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Maryland vs. Virginia Tech: Terrell Stoglin scores 28 points as Terps rebound to beat Hokies, 73-69

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After manhandling Virginia Tech with terrific first-half defense, Maryland managed to turn a game without a single lead change into riveting theater Saturday at Comcast Center. In the end, the Terrapins made just enough free throws to fend off a furious Virginia Tech rally for a 73-69 win that was closer than it should have been.

But it was a victory nonetheless, one Maryland needed badly to snap three-game losing streak and nudge the Terrapins (13-7, 3-3) back to .500 in ACC play heading into Wednesday’s road game at Miami.

“Up until the 38-minute mark, we were as good as we’ve been all year,” Maryland Coach Mark Turgeon said, noting his team’s double-digit lead through much of the game and its suffocating first-half defense, in which the Hokies scored just 19 points. “But true to course, the way we are, we had to make it interesting.”

Among the notable plot twists: A controversial flagrant foul called on Maryland senior guard Sean Mosley that whipped the crowd of 16,796 into a frenzy; Mosley’s three clutch free throws with 1 minute 10 seconds remaining after he was fouled on a long-range shot; Virginia Tech scoring 11 points in the final 35 seconds; and a game-high 28 points by sophomore guard Terrell Stoglin, whose formidable will to win overshadowed yet another performance with zero assists.

In all of this — the sometimes selfish offense, the defense that veered from super to subpar — Turgeon saw positives, mindful of how far his Terrapins have come since the season began with only seven scholarship players, little experience and even less confidence.

“We’re heading in the right direction,” Turgeon said. “We’re really coming together.”

The woes for Virginia Tech (12-9, 1-5), however, continue to mount. The Hokies have now lost six of their past seven — all but one by four points or less.

Maryland seized the upper hand quickly, with Ashton Pankey (eight points, 11 rebounds) hitting his first shot and hitting the boards hard, too.

The Hokies, meanwhile, made just three field goals through the first seven minutes — all by junior Erick Green (team-high 18 points).

Hoping to jump-start his team, Hokies Coach Seth Greenberg shuffled his starting lineup, replacing highly touted freshman Dorian Finney-Smith, mired in a shooting slump, with 6-foot-9 forward Cadarian Raines.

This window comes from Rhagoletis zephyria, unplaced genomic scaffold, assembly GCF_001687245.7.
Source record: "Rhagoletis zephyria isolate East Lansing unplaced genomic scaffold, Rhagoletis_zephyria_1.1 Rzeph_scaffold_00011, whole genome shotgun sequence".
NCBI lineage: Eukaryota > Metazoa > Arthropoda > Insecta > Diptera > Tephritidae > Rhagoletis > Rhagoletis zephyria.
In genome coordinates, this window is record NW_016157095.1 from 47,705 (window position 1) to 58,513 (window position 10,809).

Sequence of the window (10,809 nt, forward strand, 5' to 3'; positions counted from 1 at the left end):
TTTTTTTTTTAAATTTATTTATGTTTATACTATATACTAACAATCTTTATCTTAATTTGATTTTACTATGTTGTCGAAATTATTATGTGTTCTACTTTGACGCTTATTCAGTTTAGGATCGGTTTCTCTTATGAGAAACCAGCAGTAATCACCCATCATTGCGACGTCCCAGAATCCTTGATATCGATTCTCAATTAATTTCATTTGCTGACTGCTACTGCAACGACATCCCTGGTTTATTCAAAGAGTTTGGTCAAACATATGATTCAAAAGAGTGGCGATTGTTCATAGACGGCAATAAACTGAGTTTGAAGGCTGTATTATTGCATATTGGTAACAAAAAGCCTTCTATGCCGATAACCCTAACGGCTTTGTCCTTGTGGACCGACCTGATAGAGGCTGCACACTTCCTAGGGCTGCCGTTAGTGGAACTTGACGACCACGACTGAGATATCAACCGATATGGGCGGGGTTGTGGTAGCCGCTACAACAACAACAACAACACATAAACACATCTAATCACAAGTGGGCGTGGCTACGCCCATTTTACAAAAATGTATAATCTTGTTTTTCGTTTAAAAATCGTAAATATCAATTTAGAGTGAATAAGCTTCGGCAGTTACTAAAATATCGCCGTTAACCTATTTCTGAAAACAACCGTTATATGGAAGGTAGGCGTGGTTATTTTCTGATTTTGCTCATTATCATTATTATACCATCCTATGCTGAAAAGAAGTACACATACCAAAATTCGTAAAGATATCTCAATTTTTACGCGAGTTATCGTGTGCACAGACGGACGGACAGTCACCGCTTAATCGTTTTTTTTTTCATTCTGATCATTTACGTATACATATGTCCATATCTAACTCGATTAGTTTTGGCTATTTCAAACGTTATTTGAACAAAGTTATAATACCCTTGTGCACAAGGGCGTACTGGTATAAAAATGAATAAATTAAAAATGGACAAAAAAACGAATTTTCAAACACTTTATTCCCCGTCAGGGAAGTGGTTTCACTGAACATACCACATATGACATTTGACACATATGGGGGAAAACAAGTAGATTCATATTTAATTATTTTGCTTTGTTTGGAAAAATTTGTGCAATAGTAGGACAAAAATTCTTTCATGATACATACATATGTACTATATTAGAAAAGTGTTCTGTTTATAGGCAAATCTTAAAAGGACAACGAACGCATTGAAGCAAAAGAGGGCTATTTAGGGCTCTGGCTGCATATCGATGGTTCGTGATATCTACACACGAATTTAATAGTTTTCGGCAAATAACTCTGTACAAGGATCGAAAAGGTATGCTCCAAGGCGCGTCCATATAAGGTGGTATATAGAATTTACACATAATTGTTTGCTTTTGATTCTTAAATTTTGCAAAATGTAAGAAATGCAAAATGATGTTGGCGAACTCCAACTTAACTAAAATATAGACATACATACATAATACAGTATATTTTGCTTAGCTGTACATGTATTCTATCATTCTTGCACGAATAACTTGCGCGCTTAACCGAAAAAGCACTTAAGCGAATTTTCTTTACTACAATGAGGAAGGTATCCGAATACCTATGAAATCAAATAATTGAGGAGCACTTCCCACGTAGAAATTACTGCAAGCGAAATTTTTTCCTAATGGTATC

And for the second consecutive game, Turgeon brought 7-1 center Alex Len off the bench, hoping it would take some pressure off the freshman, who has struggled of late.

Stoglin misfired on his first few jumpers and was summoned to the bench for his poor shot selection. But with Mosley making tough shots, Maryland took a 32-19 lead to the break, having held the Hokies to just six field goals in 25 attempts in the first half.

After taking a 15-point lead, Maryland gave up eight unanswered points, with the Hokies’ Dorenzo Hudson (14 points) hitting successive three-pointers.

Virginia Tech pulled within six, 40-34, but Stoglin scored 11 of the Terrapins’ next 14 points, including back-to-back three-pointers.

It was a 10-point game (60-50) with 3:56 remaining. That’s when the Terrapins’ defensive lapses began, and the Hokies replied with layup after layup.

After two squandered Maryland possessions, Mosley got a huge block but was soon called for a flagrant foul. Moments later, his 3-for-3 performance on the free throw line put Maryland up 66-58.

The Hokies eventually reeled off eight straight points, and Green’s layup made it a one-possession game, 69-66, with 10 seconds to play. But guard Pe’Shon Howard and Stoglin converted all four of their free throw attempts to seal the win.

Still, there was plenty for Turgeon to quibble about, had he been in a quibbling mood. Maryland had just seven assists and turned over the ball 16 times. Stoglin contributed zero assists (but shot 21 times) and committed five turnovers.

Said Greenberg: “Stoglin, he plays for both teams. The guy made tough, tough shots, but he also [took] some shots that gave us a chance to get back in the game. But when he’s making those tough shots, especially the guarded ones, you hope that’s your chance to win the game.”

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